1. Keep it Simple. First off, parenting doesn’t have to be as stressful as I sometimes (oftentimes?) make it. Last mother’s day, I was driving to Trader Joes (Trader Joes on Mothers’ Day, so apropos) listening to a KCRW bit on a reporter sharing nonwestern frameworks for parenting. She was describing Mayan culture and how, first of all, the very notion of parenting being stressful is ludicrous. Secondly, the entire paradigm of parenting is shifted from parenting being about control, to parenting being cooperative. I found this notion liberating, because I don’t like myself when I “power over” my children. Me: “PICK. UP. YOUR LEGOS NOW! I’ve asked you seven times now, I’ve put on three timers, and I’ve started to raise my voice.” Any one of my children: [Ignores me and continues to build with Legos.] Loud and mad does not a great parenting moment make and…ultimately powering over really never works. If I shift my framework to cooperation, while still remaining firm, we all come out better. “Let’s go. We’ll do team work. I’m going to help you get started picking up your Legos. I know it’s hard. Sometimes I hate picking up my things. Let’s see how fast we can do it.” Or something. Cooperative instead of controlling. Democracy instead of adultism. And if they don’t pick up the Legos, then I can have a conversation later. There’s always time. There is actually enough time; it doesn’t have to happen in the moment.

  2. To do so I’m going to quote a mentor of mine, The Center for Reflective Communities founder Regina Pally - twice. She once shared with me this: “Essentially, a parent’s job is just to be in a relationship with their children.” She also said, “A parent’s job is to become obsolete.” One thing I’ll say about my parents - while my childhood household wasn’t democratic in terms of rules, regulations, and systems, intellectually it was. I was treated as an equal for my ideas, and this was at the core of my positive relationship with my parents. My dad asked me my opinion on the news. We talked Red Sox and Celtics as equals. My mom and I had beautiful conversations on spirituality from a very young age on. If I’m in good relationship with my children, then when it comes time to assert some fair, firm, and friendly boundaries, it will go better. When conflict arises, we then can fall back on that healthy relationship. Last October Deborah Meier also shared: “Young people need to have their ideas taken seriously. We have their ideas and oftentimes think they’re just cute, and try to correct them. But democracy rests on people taking each other’s ideas seriously and having the confidence to look for evidence to support them. We should start with them early in this: it’s a core preparation for being a good and well-educated citizen.”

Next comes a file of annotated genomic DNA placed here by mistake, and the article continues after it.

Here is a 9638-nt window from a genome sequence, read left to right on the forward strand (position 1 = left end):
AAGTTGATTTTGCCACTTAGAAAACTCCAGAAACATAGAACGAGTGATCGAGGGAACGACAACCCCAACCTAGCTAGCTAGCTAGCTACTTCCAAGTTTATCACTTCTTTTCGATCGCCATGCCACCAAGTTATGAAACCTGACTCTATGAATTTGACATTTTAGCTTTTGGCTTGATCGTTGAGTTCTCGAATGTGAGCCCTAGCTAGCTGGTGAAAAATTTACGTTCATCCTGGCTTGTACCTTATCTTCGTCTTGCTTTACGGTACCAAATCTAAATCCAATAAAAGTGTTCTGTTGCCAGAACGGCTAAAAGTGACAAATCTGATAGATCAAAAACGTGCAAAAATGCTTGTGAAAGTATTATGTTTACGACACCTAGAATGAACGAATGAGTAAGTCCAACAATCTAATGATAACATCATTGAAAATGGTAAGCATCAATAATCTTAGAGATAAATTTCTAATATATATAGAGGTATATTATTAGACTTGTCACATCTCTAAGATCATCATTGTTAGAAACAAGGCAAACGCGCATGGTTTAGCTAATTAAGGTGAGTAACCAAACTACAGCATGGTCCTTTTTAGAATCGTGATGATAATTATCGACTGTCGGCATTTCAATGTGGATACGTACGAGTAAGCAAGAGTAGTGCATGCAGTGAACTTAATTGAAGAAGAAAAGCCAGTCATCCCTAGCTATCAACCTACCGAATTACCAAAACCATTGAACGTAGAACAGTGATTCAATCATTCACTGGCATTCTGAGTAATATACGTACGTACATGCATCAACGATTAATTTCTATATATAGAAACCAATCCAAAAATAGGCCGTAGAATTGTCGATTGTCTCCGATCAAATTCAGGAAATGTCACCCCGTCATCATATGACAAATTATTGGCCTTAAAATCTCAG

I think this current generation of parents can sometimes get a bad reputation. I often read about helicoptering or that we read too many books. My children’s preschool director, a wise, extraordinary woman who’s been running a preschool for decades (thus working with parents for decades) once commented to a group of us parents how excited she is about this wave of parents. She shared that she sees this current generation of parents she works with as being incredibly thoughtful. She sees this generation of parents and how we’re de-identifying from how we were parented in a way that is special to her. As I step out of a fear-based model and into a democratic model, I will invite myself to remember her words. I’ll continue to reflect, connect, and keep it all as simple as possible. I will not walk out of the auditorium.